Menstrual pain is a common symptom of the menstrual cycle, which affects around 70 percent of young women – but it is by no means the only symptom.
Here are five lesser-known symptoms related to the menstrual cycle — and what’s going on in your body to cause them.
Intestinal disorders (period stool)
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Some people experience disruption in their bowel habits before their period, which often manifests itself as diarrhea.
This happens because your body releases a special chemical called prostaglandins during your menstrual period. Prostaglandins help the uterus to tighten, which pushes menstrual blood out of the uterus and into the vagina so it can leave the body.
When you get period pain (especially if a person has endometriosis), a nerve in the back called the spinal ganglion gets activated.
This can cause a range of symptoms, including back pain. The same process can make the intestines sensitive, which can lead to intestinal pain or irritable bowel syndrome and contribute to changes in bowel habits such as diarrhea or constipation.
Sometimes the arrival of your period can be accompanied by sharp pains in your legs, stomach or buttocks.
For some, this pain can shoot into the vagina or posterior passage.
This is related to the spasms that occur when prostaglandins are released in the body and the nerve in the back (the spinal ganglion) is activated.
This can trigger spasms in the pelvic floor muscles (a group of muscles in the pelvic floor that support the bladder, bowel and uterus).
Visiting a pelvic health physical therapist and learning to relax these muscles can help manage this type of pain.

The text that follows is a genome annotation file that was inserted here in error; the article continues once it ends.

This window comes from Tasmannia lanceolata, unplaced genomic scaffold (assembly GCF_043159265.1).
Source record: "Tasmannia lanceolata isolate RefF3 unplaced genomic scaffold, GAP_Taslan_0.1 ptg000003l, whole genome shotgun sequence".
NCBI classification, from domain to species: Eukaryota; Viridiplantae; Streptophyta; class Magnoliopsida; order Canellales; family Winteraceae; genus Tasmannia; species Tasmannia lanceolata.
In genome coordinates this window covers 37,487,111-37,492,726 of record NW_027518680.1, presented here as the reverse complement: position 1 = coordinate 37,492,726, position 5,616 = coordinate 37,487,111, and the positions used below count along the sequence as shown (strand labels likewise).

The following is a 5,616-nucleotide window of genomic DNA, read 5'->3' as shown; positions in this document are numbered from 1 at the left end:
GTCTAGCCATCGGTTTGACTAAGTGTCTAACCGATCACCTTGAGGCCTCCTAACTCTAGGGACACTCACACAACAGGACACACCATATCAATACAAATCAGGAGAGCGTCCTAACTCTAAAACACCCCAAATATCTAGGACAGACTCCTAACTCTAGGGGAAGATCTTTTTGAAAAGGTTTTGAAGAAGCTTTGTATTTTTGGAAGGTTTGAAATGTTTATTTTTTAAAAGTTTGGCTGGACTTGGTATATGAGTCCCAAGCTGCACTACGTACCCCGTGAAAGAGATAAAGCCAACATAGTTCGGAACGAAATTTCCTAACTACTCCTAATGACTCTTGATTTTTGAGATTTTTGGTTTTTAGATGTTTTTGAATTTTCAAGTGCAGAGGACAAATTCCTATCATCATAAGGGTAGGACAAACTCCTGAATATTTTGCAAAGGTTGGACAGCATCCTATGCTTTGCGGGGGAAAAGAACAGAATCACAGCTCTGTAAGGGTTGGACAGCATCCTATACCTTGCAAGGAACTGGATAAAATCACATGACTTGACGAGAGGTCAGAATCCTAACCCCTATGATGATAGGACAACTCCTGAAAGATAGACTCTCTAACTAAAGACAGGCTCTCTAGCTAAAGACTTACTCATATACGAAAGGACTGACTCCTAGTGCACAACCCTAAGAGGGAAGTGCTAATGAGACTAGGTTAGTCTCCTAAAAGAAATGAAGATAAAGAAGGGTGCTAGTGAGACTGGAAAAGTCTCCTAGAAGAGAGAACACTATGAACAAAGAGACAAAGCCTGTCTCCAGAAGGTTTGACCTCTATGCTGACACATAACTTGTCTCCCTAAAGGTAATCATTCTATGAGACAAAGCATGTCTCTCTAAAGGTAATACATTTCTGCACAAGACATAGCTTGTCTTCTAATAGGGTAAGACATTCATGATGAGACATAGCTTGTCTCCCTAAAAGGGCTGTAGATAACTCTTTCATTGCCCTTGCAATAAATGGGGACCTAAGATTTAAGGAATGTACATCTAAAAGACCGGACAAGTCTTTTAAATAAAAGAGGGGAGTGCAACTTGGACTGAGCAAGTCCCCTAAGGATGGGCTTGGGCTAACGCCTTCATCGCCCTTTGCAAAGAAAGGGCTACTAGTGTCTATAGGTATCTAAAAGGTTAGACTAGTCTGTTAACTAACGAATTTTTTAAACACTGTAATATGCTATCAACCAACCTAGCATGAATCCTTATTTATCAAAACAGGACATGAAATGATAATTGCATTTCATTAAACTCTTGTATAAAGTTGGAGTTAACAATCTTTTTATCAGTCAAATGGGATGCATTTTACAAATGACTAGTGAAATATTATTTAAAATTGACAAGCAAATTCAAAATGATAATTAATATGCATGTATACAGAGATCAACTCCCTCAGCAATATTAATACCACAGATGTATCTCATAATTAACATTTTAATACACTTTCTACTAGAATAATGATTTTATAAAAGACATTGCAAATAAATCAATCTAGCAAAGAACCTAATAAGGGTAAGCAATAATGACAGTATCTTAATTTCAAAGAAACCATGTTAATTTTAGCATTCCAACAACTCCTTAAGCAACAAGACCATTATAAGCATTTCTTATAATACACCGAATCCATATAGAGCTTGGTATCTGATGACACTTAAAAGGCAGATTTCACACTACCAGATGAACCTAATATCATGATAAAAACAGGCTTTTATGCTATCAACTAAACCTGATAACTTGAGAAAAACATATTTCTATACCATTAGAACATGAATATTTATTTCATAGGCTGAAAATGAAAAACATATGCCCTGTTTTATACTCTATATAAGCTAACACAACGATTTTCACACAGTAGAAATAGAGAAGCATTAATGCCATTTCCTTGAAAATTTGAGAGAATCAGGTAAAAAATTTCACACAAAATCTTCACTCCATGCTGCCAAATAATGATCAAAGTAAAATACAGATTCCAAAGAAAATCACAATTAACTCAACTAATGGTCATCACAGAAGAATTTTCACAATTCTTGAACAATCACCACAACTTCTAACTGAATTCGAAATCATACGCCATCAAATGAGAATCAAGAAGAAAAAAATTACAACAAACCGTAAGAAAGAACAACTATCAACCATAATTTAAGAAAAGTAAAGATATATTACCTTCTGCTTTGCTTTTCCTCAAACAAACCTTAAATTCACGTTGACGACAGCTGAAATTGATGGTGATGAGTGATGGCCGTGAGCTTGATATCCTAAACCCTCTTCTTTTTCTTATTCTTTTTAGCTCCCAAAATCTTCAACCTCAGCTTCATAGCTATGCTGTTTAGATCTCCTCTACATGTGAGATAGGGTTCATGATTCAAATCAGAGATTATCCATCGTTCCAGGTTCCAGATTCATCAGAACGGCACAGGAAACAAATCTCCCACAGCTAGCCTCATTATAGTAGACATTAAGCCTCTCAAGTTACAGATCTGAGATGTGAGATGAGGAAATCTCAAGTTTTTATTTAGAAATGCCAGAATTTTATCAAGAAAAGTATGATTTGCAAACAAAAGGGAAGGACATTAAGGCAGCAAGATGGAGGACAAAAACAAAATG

It’s common for you to feel a bit exhausted during your period. But for some people, this can go beyond normal fatigue.
A recent survey of 42,879 women found that about 70 percent have this symptom. It is often described as “exhausted,” “depleted,” “tired,” “lethargic,” “exhausted,” and/or “weak.”
Fatigue may be due to the brain’s experience of pain. We can measure changes in the brain when people have pelvic pain. Persistent pain signals to the brain cause these changes, leading to extreme fatigue and sometimes headaches and nausea.
A good sleep schedule, exercise, and a good diet can help with fatigue.
Ovulation occurs when a mature egg is released from the ovary.
During this time, estrogen levels are high and a lot of clear watery mucus is being produced by the cells in the cervix (which is why seeing extra clear watery mucus at this time is a sign that ovulation is imminent).
Most people feel pretty good when their estrogen levels are high. But if the follicle that contains the egg gets bigger just before ovulation, the pressure of the follicle and its release can cause pain. This ovulation pain is sometimes called middle pain.
This can feel like a sharp, relatively short-lived stabbing pain in the lower abdomen on one side.
Between 50 and 70 percent of people who have their period experience mood swings before or during their period.
However, in 1 to 5 percent of people, the effects on mood can be more severe and associated with a condition called premenstrual dysphoric disorder (PMDD).
This occurs when people experience severe mood swings, anxiety, or depression in the week leading up to their period, which usually improves within a few days of their period starting.
When should you see a doctor?
Symptoms vary greatly from person to person, there is a wide range of “normal” symptoms and it can be difficult to decide when to see your doctor. But it’s worth speaking to a GP if:
- Your period pain interrupts everyday activities like work, school, or caring responsibilities
- the pain associated with your cycle is severe or changing
- You have trouble going to the toilet, pain when urinating or having a bowel movement, or your bowel habits change
- You feel emotionally or mentally overwhelmed
- You have pelvic pain at other times (outside your period).
When these symptoms are severe, they may be due to conditions like endometriosis.
EndoZone — an evidence-based website co-created with people affected by endometriosis — provides a self-assessment for people trying to decide if their period symptoms require further medical attention and tips on how to describe them to a doctor.
This article first appeared in The Conversation
Rebecca O’Hara is an Endometriosis Fellow at the University of Adelaide’s Robinson Research Institute
Louise Hull is Professor and Endometriosis Group Leader at the University of Adelaide’s Robinson Research Institute
https://7news.com.au/lifestyle/health-wellbeing/five-lesser-known-menstrual-cycle-symptoms-and-what-causes-them-c-8963924 Five lesser-known symptoms of the menstrual cycle and their causes